- Empty all containers that hold water, such as rain gutters, old tires, flower pots, buckets, plastic covers, etc.
- Empty and change water in bird baths, fountains, wading pools, rain barrels, and potted plant trays at least once a week to eliminate potential mosquito habitats.
- Remove trash from around any standing water.
- Keep swimming pool water treated and circulating.
Prevent Exposure to Mosquitoes
- Use an insect repellent containing DEET on exposed skin anytime you are around mosquitoes. DEET does not kill the mosquitoes, it just disorients them and they look elsewhere for food.
- Wear long sleeves and long pants if you venture into an area with high mosquito populations such as salt marshes. Tuck your shirt into pants and pants into socks to cover gaps in your clothing where mosquitoes can get to your skin.
- When sleeping outdoors or in areas where mosquito populations are heavy, surround your bed with “mosquito” netting.
- Stay indoors at sunrise, early in the evening, and at sunset when mosquitoes are most active, especially if there is a mosquito-borne disease warning in effect.
- Replace outdoor lights with yellow “bug” lights, which tend to attract fewer mosquitoes than ordinary lights.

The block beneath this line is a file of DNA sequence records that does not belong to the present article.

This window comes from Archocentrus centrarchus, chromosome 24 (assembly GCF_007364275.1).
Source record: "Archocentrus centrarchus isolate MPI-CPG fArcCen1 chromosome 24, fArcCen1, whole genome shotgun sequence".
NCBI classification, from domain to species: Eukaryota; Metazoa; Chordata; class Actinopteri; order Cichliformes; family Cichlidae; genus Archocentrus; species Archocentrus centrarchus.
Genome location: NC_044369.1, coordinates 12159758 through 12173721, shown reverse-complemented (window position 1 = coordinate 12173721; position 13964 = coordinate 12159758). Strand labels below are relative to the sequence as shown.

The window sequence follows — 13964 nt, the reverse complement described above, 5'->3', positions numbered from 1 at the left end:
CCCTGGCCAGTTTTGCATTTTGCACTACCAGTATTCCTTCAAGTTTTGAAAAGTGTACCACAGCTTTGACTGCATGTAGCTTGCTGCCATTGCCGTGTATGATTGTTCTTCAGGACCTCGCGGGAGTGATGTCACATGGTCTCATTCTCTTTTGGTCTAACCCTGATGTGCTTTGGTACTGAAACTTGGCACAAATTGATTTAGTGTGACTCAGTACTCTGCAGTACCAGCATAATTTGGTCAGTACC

- Cover all gaps in walls, doors, and windows to prevent mosquitoes from entering.
Use Insect Repellents Safely
Commercially available repellents can be purchased as creams, lotions, or in pressurized cans and applied directly to the skin and clothing. Some manufacturers also offer clothing impregnated with repellents; coarse, repellent-bearing particles to be scattered on the ground; and candles whose wicks can be lit to release a repellent chemical. The effectiveness of all repellents varies from location to location, from person to person, and from mosquito to mosquito. Repellents can be especially effective in recreation areas, where mosquito control may not be conducted. All repellents should be used according to instructions.
- Follow the label direction to ensure proper use.
- Repellents should be applied only to exposed skin and / or clothing. Do not use under clothing.
- Store repellents safely out of the reach of children, in a locked utility cabinet or garden shed.
- Do not apply near eyes and mouth, and apply sparingly around the ears.
- When using sprays, do not spray directly into the face; spray on hands first and then apply to the face.